Catching up with Coach K (No, not that one)
By Gary Sussman
First round of the NCAA tourney, 12 vs. 5, Notre Dame trying to hold off the future leaders of America from Princeton. The Tigers, Ivy League champs, 23-6, with a 3 to win it…Devin Cannady rises up…and misses. And after the agonizing two-point loss, there on the bench, resplendent in his tailored suit, with words of encouragement from one shooter to another…Coach Kittles. Coach K. I didn’t see this one coming.
There are certain players that you can easily see keeping basketball in their lives after the playing has stopped. J Kidd, not a stretch. Sam Cassell (who to this day, performed one of the more memorable dances in a shower after a loss at Indiana that remains in my Top 5 highlights…that’s all you get- this is a family show…but I digress) another point guard with a very high basketball IQ. Jerry Stackhouse, D League COY, you could see that transition. But Kerry?
“ Did I see it coming when Kerry was a player? The honest answer is no, “ said Bobby Marks, the former AGM at the Nets who now is one of Woj’s merry band of basketball brothers @TheVertical, holding down the role of Front Office Insider. “However, as the year’s passed and Kerry got away from basketball, went back to Villanova and got his MBA, I could tell he was intrigued about coaching and the front office element. I would get calls about coming to practice, picking my brain about different transactions. So when I heard he landed at Princeton, I was not surprised. He has a lot to offer, not just on the court, but molding each player into a young man off the court.”
You can Google his Wikipedia, but needless to say, Kerry, a resident of Bergen County, had an outstanding collegiate career, a very solid and commendable pro career (14.1 ppg over nine seasons), made a lot of money, was wise with his finances, has two degrees and five kids at home. But when you hear that line, “I wanted to spend more time with my family, “ please know that usually has an expiration date. And so it was with the now (and new) Coach K.
“ I needed to scratch that competitive itch. It just doesn’t burn away. And with the kids all in school, I wanted something that was close to home. There was a common friend who knew Mitch (Henderson, the Princeton head coach), there was an opening, and so I decided to go for it.”
Kerry!!!! Kerry!!!! Kerry!!!!!
The rantings of Coach Cal, pre- 1 and done, when he was coaching the pros, with one of those, #30, who was many times the object of those high-volume sideline exhorts. Loud and persistent.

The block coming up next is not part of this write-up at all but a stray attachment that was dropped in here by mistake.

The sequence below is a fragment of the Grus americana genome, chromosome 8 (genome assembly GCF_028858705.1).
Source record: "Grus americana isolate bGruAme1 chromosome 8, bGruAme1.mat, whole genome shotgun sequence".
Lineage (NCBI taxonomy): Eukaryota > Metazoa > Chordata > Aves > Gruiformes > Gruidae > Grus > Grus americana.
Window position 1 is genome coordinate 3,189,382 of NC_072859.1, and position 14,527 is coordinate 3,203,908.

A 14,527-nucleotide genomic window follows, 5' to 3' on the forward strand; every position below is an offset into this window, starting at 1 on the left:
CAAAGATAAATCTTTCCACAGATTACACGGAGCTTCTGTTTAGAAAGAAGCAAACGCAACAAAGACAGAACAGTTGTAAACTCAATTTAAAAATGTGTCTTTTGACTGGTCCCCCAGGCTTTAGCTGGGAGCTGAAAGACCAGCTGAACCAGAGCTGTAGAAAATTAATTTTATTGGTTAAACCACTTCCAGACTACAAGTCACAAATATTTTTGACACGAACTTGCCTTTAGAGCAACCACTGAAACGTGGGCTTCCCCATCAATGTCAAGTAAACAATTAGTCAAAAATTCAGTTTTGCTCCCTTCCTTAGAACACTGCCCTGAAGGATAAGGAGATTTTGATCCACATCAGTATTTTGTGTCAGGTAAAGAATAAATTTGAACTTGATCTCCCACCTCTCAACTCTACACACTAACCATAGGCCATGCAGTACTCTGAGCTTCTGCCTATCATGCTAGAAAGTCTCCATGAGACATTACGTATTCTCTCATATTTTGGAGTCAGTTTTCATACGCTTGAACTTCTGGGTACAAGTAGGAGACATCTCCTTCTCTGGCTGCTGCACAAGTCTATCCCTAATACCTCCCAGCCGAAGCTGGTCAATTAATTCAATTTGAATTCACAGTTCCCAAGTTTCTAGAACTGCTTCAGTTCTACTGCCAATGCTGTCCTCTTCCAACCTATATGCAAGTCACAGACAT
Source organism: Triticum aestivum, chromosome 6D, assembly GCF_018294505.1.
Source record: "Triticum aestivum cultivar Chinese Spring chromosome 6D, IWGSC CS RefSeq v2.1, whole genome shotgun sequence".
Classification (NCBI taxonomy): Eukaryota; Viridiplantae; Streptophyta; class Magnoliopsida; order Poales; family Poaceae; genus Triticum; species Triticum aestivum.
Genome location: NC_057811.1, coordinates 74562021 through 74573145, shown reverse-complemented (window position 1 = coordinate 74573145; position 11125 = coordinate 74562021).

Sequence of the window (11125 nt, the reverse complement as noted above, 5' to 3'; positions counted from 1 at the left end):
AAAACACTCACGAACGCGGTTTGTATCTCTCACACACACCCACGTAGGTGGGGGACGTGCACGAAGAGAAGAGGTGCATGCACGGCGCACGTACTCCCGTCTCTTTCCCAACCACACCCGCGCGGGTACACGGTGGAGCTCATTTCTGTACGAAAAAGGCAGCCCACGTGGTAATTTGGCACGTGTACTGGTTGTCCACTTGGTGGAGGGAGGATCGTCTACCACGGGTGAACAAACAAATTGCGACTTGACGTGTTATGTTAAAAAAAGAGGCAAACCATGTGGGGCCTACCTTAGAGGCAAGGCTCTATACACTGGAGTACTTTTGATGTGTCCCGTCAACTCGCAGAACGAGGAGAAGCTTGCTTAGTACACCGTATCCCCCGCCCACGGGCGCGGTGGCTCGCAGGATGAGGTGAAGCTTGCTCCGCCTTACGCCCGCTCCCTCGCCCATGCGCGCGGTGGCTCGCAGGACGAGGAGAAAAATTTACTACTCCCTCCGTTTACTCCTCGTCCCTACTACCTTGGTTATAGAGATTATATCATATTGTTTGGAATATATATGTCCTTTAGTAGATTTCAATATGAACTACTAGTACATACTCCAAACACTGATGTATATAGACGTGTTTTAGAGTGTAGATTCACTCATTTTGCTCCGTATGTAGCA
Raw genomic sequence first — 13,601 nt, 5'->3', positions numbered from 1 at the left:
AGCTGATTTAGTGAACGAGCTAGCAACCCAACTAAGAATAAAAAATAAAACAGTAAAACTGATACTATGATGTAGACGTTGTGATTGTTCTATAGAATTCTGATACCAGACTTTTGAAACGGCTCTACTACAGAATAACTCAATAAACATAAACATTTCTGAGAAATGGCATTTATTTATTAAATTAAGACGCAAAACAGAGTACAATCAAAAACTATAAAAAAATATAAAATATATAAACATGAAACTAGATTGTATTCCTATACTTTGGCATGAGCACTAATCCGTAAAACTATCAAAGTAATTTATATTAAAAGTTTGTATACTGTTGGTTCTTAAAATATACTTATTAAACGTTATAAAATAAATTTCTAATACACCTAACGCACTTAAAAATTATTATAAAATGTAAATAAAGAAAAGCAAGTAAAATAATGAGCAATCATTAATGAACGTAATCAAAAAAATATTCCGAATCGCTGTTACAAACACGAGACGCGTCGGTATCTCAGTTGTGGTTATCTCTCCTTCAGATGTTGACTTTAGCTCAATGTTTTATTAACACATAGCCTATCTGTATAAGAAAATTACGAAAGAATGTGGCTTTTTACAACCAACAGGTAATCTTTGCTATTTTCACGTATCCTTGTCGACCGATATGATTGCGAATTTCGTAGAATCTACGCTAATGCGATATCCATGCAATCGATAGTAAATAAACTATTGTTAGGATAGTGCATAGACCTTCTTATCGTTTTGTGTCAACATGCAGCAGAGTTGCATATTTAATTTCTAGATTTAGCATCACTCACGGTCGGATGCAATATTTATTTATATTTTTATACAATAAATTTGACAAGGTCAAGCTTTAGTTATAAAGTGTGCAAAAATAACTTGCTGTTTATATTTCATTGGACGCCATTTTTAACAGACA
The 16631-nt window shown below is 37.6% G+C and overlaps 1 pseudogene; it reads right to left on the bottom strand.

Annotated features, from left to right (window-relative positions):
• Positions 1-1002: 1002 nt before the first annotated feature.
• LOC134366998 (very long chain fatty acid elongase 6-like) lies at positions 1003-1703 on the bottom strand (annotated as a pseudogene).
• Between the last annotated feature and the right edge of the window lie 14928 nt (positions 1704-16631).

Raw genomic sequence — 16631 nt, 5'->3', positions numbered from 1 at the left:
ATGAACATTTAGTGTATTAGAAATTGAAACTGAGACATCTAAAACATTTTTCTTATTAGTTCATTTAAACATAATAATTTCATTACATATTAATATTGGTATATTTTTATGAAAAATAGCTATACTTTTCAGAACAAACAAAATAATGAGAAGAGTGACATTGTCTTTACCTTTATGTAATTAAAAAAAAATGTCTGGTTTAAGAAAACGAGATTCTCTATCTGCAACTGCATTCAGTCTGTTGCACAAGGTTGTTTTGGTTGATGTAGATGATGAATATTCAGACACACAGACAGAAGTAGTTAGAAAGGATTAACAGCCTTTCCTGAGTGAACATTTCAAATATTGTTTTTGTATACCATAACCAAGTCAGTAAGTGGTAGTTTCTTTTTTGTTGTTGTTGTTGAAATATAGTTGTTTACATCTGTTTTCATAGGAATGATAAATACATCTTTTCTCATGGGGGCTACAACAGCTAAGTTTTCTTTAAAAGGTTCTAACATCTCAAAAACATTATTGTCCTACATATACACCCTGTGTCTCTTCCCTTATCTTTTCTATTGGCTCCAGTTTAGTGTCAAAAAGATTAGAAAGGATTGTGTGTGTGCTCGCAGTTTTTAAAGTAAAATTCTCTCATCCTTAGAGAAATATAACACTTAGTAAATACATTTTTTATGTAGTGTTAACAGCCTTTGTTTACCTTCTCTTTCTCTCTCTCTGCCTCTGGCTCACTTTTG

“Oh yeah, I played for Cal. That’s not my style with the players. I talk to them about time management, explain the grind, talk to them about how they view themselves, how they can get more out of themselves. We have a unique set of challenges. The school attracts really smart kids who are very ambitious. But that doesn’t mean they have all the answers when it comes to basketball.”
So are you just there for moral support, a hoop version of Dr. Phil, or are you thoroughly immersed in this coaching thing?
“ I’m involved in everything, from game planning to recruiting. And I love the recruiting, to see if I can beat the competition, to have a young man view Princeton as the better choice.”
And then there was this bit of insight.
“ The parents are too involved, they control the conversation. The kids are not engaged, so they make a college selection, find out it’s not for them, and transfer. When I was recruited by Villanova, I got on a plane, came to campus, met the coaches and made my decision. It’s like when you’re driving a car. When you’re a passenger, you don’t really pay attention to the road, and signs and speed limits, etc. But when you’re at the wheel, you see everything, including the potholes.”
Always engaging, always courteous, always thoughtful. As a person and a player. So is this it, college sidelines, teaching and mentoring young men about layups and life?
“ I don’t know. All I know is I am really enjoying this right now. Nobody likes every part of his job, but I love connecting with people, showing them how to embrace life and where basketball fits in, and just giving back to the game that gave me so much.”
And of course, scratching that itch.
I always felt one of the toughest things to do was to fail out of college. Ranking right behind would be getting suspended from a pro team. Both require pissing off a lot of people.
During a past Olympics, I recall staying with water polo because Doc Emrick was calling the match.
Since I received some great ducats for the Yankees this weekend, I would appreciate if Jeets could do something about the rain.
Kittles photos: Beverly Schaefer